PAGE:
Agility clinics help lift performance, cut injury
|||Hawai'i duo come up big at Oregon Tow In|
|||Jensen back for camp, clinics|
By Kyle Sakamoto
Advertiser Staff Writer
By Kyle Sakamoto
Every time an athlete goes down to a non-contact injury, the first thought is about his or her well-being.
The second thought often is whether it was preventable.
There have been many studies on non-contact injuries, which are puzzling because they can result from the simple act of landing, cutting or stopping.
The goals of the Hawaii Optimum Performance sports agility clinics are to teach techniques that can reduce these injuries — usually to the knee — and improve athletic performance.
HOP alternates speed and agility clinics every other Sunday morning at Moanalua High School gym. (The clinics are on a break and resume Jan. 14.)
Last Sunday, 25 youths attended an agility clinic.
"It's good to teach them now before they get to high school. By then they'll have bad habits," HOP co-owner Kevin Chang said.
Chang, co-owner Ross Oshiro and staff members analyze the participants' strides, vertical jumps and shuffle steps in hopes their instruction will prevent bodies from breaking down later. They also teach efficiency, which translates into faster, more explosive movements and less wasted motion.
Michele Bray brought her son Kahekili and daughter Kahala to Sunday's clinic.
Kahekili, 11, attends Punahou School and Kahala, 13, goes to Kamehameha.
Both are playing club soccer.
"They can improve agility and learn correct form. It helps with their athleticism," Michele Bray said. "And injury prevention is a big one."
Sunday's clinic had three stations — quick feet, jumping and lateral movement.
Chang corrected most of the participants at the jumping station, where they were instructed to do a series of jumps straight up and land in a bent-knee position.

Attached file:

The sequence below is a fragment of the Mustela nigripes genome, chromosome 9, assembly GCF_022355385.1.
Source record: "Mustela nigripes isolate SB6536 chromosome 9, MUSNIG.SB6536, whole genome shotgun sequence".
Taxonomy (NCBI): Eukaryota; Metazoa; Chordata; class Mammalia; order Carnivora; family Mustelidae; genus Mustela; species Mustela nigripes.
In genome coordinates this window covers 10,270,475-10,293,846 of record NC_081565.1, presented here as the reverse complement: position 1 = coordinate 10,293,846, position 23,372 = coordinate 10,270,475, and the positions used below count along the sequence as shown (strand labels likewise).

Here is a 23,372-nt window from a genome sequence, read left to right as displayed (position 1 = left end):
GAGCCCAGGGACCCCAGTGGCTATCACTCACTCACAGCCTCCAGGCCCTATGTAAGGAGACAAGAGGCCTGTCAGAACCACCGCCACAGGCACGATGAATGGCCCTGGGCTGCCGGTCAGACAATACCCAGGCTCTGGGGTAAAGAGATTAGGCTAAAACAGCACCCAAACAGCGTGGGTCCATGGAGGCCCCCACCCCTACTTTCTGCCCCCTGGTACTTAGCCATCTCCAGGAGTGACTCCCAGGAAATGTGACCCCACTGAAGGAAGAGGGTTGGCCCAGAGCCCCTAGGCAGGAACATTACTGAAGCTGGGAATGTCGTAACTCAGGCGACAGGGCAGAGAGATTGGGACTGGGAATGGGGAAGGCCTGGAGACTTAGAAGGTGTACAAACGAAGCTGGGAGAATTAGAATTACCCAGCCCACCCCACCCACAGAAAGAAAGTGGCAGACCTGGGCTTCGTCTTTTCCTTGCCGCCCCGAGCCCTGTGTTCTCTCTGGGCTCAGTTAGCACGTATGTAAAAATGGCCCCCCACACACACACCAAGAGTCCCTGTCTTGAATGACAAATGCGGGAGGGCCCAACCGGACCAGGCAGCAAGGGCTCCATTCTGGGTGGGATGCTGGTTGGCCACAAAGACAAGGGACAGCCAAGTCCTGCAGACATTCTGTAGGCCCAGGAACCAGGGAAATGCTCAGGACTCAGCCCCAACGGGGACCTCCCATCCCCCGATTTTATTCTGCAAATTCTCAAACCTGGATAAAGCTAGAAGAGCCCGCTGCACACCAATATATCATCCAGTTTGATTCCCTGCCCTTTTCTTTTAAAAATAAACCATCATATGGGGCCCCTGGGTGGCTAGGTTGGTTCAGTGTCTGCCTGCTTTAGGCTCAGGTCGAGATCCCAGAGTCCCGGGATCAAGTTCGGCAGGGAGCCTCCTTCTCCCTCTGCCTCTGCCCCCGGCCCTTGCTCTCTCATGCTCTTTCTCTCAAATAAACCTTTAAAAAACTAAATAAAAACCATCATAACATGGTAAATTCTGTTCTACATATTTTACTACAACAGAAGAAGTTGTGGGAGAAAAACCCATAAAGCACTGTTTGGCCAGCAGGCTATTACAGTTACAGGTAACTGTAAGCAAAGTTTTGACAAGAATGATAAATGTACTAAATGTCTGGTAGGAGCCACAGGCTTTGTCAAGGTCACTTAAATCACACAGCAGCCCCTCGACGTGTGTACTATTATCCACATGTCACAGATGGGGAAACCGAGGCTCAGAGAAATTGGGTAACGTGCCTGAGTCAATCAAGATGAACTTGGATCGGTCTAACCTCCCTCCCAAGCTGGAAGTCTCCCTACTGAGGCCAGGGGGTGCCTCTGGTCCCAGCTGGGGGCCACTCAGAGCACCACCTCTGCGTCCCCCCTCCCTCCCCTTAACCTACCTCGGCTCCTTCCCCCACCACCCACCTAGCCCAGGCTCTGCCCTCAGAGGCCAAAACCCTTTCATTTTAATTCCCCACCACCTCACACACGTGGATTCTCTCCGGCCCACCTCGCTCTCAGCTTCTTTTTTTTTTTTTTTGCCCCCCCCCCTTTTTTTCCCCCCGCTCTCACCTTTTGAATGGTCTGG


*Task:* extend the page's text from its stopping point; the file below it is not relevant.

"You don't want your knee to go inward or cave in," he said. "You want your knees over your toes and shoulders over your knees."
HOP instructors don't just demonstrate the drills and have the athletes follow suit. They explain to the youngsters the purpose of the drills.
"It helps when they tell us. It's not just pointless movements," said Kekai Nuuhiwa, a 13-year-old at Punahou who plays club volleyball.
He added the drills are "catchy," and "aren't done at other clinics."
Josie Bailey and husband Sam, a defensive backs coach at Wai'anae High, brought son Sam, 10, to Sunday's clinic.
"It's great that he can learn the fundamentals and how to be more agile and not to get hurt," Josie said. "My son can take (the techniques) home and apply it."
Sam, the father, videotaped the session so his son could watch himself later. His son, who attends Ka Waihona O Ka Na'auao Elementary, plays baseball.
Chang, who said there has been a rise in sports clinics recently, added: "We tell parents to see what their kids are doing. They can do these things at home. If they can recall just one or two things they can implement it for their child."
Reach Kyle Sakamoto at firstname.lastname@example.org.